Concrete Plans: They Do Say That Rome Wasn't Built in a Day, but It's Taken 20 Years to Get the Government to Consider Introducing Real-Estate Investment Trusts (Reits) to Encourage Both Institutional and Private Investment in the UK Property Market. Anita Howarth Explains Why Reits Would Be Hard to Beat as a Way of Helping to End the Country's Chronic Housing Shortage

By Howarth, Anita | Financial Management (UK), March 2004 | Go to article overview

Concrete Plans: They Do Say That Rome Wasn't Built in a Day, but It's Taken 20 Years to Get the Government to Consider Introducing Real-Estate Investment Trusts (Reits) to Encourage Both Institutional and Private Investment in the UK Property Market. Anita Howarth Explains Why Reits Would Be Hard to Beat as a Way of Helping to End the Country's Chronic Housing Shortage


Howarth, Anita, Financial Management (UK)


The UK property industry has been built on patience. A big shopping mall in a city centre can take 20 years from start to finish; a major regeneration project may take even longer. Such experiences have given industry leaders a stoicism that comes in handy when they need to lobby the government: it has taken them two decades to get ministers to agree to consult on much-needed legislative reforms.

The breakthrough came when the chancellor announced in December 2003 that he would publish a consultation paper in March that would "consider the most appropriate structure and conversion charge for a tax-transparent property investment trust". It meant that Treasury had at last been persuaded that such vehicles real--estate investment trusts (Reits)--could help to regenerate inner cities and boost the UK economy as a whole.

The idea of a Reit (pronounced "reet") is that assets are put into a trust-type structure in which investors can buy shares. Reits are often used to protect a company from corporation tax and capital gains tax. Returns on investment are based on the performance of the property' rather than that of the company's share price. In some countries a Reit has to distribute a large proportion possibly as much as 75 per cent--of its taxable income to shareholders as dividends. But an upfront payment to the government is often required when the trust is established.

David Hunter, chief executive of Aberdeen Property Investors, has been heavily involved in the lobbying campaign. He attributes its success this time round to the fact that the industry presented a united front to the Treasury in arguing that Reits would benefit the wider economy rather than property developers alone. He identifies three factors that helped to swing the argument:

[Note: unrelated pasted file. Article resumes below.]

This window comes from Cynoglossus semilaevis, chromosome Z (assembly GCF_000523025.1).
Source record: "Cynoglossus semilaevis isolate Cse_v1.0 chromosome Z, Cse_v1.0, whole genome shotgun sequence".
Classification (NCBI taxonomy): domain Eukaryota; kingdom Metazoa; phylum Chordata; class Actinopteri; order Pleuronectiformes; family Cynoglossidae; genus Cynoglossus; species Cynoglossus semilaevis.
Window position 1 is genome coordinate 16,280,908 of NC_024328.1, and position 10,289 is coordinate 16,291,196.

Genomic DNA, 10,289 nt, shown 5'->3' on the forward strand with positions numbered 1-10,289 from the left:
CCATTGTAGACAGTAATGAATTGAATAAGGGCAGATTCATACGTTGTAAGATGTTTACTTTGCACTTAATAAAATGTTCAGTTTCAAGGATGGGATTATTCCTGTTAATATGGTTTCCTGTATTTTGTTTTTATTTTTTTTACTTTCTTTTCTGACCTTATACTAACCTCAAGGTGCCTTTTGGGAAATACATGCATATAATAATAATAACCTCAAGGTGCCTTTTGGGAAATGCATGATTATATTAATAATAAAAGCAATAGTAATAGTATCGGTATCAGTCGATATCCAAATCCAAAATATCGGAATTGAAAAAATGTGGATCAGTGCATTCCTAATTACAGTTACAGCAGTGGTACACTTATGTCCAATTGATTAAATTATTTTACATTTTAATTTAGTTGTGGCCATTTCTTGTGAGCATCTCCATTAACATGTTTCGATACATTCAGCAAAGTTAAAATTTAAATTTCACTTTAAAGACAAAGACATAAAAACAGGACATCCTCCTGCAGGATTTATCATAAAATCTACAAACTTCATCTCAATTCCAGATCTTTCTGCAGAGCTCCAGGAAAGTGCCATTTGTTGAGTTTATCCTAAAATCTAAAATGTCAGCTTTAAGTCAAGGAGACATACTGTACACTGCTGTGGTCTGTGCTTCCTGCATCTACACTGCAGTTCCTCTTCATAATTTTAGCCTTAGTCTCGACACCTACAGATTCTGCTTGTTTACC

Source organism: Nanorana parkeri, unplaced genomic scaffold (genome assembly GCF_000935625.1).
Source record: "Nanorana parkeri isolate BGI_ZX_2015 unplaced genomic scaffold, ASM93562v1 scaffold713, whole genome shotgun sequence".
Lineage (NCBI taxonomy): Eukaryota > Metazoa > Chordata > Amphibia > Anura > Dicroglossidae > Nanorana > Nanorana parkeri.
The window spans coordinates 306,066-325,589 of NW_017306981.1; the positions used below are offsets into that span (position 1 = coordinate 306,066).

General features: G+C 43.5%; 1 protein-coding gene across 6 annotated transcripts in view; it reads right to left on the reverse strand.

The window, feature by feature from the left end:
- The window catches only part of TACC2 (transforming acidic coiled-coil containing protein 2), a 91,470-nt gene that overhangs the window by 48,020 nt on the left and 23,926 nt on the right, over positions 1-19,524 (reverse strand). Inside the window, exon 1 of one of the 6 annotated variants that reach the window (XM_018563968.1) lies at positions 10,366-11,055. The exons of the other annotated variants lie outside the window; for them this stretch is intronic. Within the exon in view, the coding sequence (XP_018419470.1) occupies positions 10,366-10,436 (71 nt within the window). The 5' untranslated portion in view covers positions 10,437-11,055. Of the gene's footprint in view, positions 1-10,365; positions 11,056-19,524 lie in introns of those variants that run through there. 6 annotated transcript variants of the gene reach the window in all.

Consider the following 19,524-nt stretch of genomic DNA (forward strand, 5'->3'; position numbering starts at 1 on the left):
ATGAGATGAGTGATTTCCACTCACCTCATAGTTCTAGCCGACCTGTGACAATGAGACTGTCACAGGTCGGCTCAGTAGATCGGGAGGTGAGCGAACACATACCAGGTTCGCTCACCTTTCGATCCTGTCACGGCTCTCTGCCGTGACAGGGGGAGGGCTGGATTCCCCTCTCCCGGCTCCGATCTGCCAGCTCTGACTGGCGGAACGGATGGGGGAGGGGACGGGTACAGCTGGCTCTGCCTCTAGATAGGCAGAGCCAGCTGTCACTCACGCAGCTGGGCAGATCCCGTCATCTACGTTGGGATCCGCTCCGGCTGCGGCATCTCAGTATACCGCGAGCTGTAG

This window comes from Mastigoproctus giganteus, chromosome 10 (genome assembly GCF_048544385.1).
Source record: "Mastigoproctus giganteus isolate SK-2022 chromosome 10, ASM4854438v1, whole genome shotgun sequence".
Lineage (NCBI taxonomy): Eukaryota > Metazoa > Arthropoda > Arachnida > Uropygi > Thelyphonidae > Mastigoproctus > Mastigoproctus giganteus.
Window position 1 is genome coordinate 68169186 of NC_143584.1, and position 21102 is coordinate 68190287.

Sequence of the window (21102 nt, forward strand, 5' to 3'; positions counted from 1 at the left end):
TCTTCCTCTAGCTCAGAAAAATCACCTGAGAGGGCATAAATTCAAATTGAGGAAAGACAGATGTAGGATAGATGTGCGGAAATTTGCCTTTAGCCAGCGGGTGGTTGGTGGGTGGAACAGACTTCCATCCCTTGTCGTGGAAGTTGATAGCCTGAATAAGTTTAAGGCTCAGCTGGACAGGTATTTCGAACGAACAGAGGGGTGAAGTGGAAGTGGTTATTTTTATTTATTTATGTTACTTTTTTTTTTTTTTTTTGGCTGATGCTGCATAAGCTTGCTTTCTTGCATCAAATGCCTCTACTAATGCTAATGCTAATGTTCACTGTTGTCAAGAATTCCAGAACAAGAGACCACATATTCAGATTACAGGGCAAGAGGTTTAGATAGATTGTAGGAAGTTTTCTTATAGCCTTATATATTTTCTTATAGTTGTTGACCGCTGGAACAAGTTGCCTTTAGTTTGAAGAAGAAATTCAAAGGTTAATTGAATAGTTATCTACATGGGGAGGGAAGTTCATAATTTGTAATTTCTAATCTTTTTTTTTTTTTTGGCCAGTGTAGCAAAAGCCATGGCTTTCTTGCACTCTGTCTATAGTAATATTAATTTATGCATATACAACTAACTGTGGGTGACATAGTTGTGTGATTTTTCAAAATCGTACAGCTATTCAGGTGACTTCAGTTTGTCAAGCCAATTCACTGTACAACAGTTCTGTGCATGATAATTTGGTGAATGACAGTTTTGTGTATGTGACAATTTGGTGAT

* There is a growing demand from private investors who want to invest indirectly in property but cannot do so under the current rules.

* The housing market is facing a chronic shortage of supply and desperately needs institutional investors.

* As property taxes continue to rise, there is a greater risk that deals will be done offshore, resulting in lost revenue for the Treasury.

The first factor proved particularly persuasive to the government. Ministers are keen to open up the market for private investors and oilier them more choice as to where they put their savings. There is a demand for property-based financial products, and Reits can be seen as an extension of this market.

"Lots of people with lots of money are trying to get into property investment, but it is difficult to do so, particularly for the man in the street," says Ian Fletcher, director (commercial and residential) at the British Property Federation. "Buying to let is about the only option, and that is beyond the means of most people."

Reits would give non-institutional investors the chance to buy shares in an office block or shopping centre, for instance, but the danger is that unwary investors could be mis-sold unsuitable products. "It will need legislation and also some regulation by the Financial Services Authority; because there will be people who don't understand property products who would seek to sell them," Hunter says. "But this regulation must not be so heavy that it makes Reits unworkable."

The British Property Federation and the Royal Institution of Chartered Surveyors (RICS) estimate that countries which have introduced indirect investment vehicles such as Reits have seen an 830 per cent increase in their total property market capitalisation since 1989. Countries that have not had these vehicles in place have experienced a 28 per cent decline in total property' market capitalisation over the same period.

Investing in commercial property is difficult enough, but investing in residential property can be even harder. It's a market that not even the institutions have managed to penetrate. The total value of the UK's private housing stock was 2. …

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Concrete Plans: They Do Say That Rome Wasn't Built in a Day, but It's Taken 20 Years to Get the Government to Consider Introducing Real-Estate Investment Trusts (Reits) to Encourage Both Institutional and Private Investment in the UK Property Market. Anita Howarth Explains Why Reits Would Be Hard to Beat as a Way of Helping to End the Country's Chronic Housing Shortage
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